Growers argue restrictions won't help reef
In a submission to a parliamentary committee, the Bundaberg, Isis and Maryborough growers say the Government's proposal will “only result in punishing individuals and an industry that has demonstrably done the right thing”.
“It is possible that some restrictive legislation, which may significantly affect the viability of our agribusiness ventures, may not have a significant affect on GBR health,” their submission states.
“Bundaberg, Isis and Maryborough Canegrowers support measures to support the integrity of GBR science and in the short term we request that the government delay implementation of this legislation in the Burnett and southern catchments until a thorough independent audit of the science has been conducted.”
On 27 February 2019, Environment Minister Leeanne Enoch introduced the Environmental Protection (Great Barrier Reef Protection Measures) and Other Legislation Amendment Bill 2019 into the Queensland Parliament.
Explanatory notes reveal: “The reach of the regulation will expand from the catchments within the Wet Tropics, Burdekin and Mackay Whitsunday regions to include all Reef catchments, including those within the Cape York, Fitzroy and the Burnett Mary regions.”
The previous Environmental Risk Management Plan provisions will be replaced by agricultural environmentally relevant activity (ERA) standards.
The Government wants to achieve a 60 per cent reduction in nitrogen loads and a 25 per cent cut in sediment by 2025.
In her introductory speech, Ms Enoch acknowledged efforts that have already been undertaken to limit pollution run-off.
“For over a decade we have supported many farmers and other industries to transition away from intensely polluting activities, and we have jointly seen great success working with more than 40 partners,” the Minister said.
Minister says improvements are too slow
“But the dial is not shifting fast enough, and we must now accelerate action to save the reef.
“This is the reason why we have brought these regulations forward, and we will be pursuing new strategies to ensure more rapid change and better outcomes for the reef.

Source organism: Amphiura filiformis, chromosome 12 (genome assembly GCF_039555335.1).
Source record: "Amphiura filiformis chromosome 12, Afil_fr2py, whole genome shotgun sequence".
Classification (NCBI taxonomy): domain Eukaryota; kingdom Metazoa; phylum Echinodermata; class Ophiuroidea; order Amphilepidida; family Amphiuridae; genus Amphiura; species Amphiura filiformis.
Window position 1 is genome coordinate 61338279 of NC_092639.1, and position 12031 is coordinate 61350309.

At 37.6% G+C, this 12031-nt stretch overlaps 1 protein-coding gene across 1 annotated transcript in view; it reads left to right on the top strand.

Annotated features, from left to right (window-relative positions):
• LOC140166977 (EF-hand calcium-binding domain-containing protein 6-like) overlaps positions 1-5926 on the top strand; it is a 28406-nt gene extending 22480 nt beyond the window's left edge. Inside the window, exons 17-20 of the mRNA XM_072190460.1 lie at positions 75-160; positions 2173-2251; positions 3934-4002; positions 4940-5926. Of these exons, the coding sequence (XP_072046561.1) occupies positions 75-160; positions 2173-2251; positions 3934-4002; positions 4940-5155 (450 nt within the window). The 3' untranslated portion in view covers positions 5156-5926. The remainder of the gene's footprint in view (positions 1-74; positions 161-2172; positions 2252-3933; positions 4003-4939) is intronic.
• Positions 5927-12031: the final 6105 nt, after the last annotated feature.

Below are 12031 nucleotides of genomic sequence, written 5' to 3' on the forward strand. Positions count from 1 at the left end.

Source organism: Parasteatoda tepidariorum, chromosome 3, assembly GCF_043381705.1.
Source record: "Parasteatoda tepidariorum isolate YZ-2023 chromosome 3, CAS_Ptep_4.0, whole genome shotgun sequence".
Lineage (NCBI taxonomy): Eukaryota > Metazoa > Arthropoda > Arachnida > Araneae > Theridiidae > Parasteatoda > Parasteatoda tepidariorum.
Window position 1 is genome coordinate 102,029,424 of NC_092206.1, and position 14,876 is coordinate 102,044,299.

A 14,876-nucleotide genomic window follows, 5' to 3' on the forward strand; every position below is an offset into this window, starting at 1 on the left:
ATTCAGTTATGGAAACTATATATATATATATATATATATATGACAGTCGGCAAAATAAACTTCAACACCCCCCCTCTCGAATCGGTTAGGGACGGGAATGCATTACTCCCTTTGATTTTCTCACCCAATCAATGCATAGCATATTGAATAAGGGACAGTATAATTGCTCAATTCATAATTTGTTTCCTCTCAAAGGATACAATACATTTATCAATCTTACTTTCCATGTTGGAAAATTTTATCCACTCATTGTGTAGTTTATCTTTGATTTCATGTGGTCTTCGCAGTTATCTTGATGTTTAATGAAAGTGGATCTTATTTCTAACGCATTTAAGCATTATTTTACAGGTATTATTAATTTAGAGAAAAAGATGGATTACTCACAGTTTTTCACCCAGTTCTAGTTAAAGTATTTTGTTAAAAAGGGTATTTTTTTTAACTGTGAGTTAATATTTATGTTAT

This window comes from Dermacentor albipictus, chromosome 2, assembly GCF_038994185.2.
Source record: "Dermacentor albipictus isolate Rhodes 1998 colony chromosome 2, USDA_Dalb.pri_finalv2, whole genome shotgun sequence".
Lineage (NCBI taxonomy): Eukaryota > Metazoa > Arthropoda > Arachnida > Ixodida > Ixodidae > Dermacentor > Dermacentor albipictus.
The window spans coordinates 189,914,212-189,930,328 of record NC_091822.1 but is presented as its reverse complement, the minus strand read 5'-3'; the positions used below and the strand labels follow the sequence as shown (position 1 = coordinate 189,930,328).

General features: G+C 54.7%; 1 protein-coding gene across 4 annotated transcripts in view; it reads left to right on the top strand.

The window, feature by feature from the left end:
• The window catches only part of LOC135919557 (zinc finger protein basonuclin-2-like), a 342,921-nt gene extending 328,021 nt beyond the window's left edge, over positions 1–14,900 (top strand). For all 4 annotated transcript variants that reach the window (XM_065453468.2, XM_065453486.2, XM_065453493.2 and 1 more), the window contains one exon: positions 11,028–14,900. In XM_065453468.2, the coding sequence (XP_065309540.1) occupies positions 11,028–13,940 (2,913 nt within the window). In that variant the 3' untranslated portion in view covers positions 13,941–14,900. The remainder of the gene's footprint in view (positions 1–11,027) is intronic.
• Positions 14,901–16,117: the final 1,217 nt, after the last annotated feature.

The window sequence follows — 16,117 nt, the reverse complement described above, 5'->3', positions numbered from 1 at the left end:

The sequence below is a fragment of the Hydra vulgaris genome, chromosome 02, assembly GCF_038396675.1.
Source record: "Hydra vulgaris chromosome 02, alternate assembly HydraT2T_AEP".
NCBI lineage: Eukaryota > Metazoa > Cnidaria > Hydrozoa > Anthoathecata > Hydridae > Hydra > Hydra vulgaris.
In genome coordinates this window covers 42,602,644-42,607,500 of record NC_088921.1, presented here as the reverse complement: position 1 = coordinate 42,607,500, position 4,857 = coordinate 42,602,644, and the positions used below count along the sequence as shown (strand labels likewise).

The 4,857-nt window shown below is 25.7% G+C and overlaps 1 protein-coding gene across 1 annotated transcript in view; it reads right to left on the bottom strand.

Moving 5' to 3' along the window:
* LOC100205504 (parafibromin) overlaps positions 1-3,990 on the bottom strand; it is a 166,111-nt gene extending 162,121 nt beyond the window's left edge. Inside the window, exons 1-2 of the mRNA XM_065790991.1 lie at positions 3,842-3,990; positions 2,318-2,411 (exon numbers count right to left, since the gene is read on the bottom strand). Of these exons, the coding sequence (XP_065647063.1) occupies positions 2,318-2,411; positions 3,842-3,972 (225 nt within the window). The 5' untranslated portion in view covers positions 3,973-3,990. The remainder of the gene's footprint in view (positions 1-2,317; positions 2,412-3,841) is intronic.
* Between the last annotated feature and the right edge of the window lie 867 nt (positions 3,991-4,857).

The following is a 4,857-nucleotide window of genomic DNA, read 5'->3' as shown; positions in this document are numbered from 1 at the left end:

“Our partnerships with farmers and industry to incentivise change will continue.”
Wide Bay Burnett Canegrowers say no clear justification has been given for extending the legislation to southern catchments.
Their submission refers to a meeting between department officers and canegrowers in Bundaberg last September.
“No new information was presented that gave any credible explanation why a change in policy regarding the regulation of the Burnett and southern catchments was necessary other than the presenters were ‘sure that there must be some bad farmers in the region' and that they need to be stopped,” the submission says.
“No cost-benefit analysis was done to support the argument that the environmental improvement would be worth the cost to the government, let alone to the cost of red-tape to farmers.
“One of the presenters stated that they ‘work with the best information we have'. We accept this intention but request the proponents undertake quality checking of their information and the original scientific papers from which they draw their information.”
Sugar a key contributor to regional economy
Independent analysis commissioned by the Australian Sugar Milling Council (ASMC) has revealed a total direct and indirect economic contribution in excess of $4 billion made by the sugar manufacturing sector in Queensland in 2017-18.
In the Bundaberg Region, the three raw sugar mills spent and generated a Gross Value Add (GVA) of $276 million, representing 5 per cent of gross regional product.
The committee will hold a public hearing and departmental briefing on Monday, 25 March 2019 at the Parliamentary Annexe in Brisbane as follows:
- Public hearing: 9am to 11am.
- Public departmental briefing: 11.15am to 12.15pm.
The hearing and briefing will be broadcast live and can be viewed at http://tv.parliament.qld.gov.au/committees.
Possible additional hearings to be confirmed.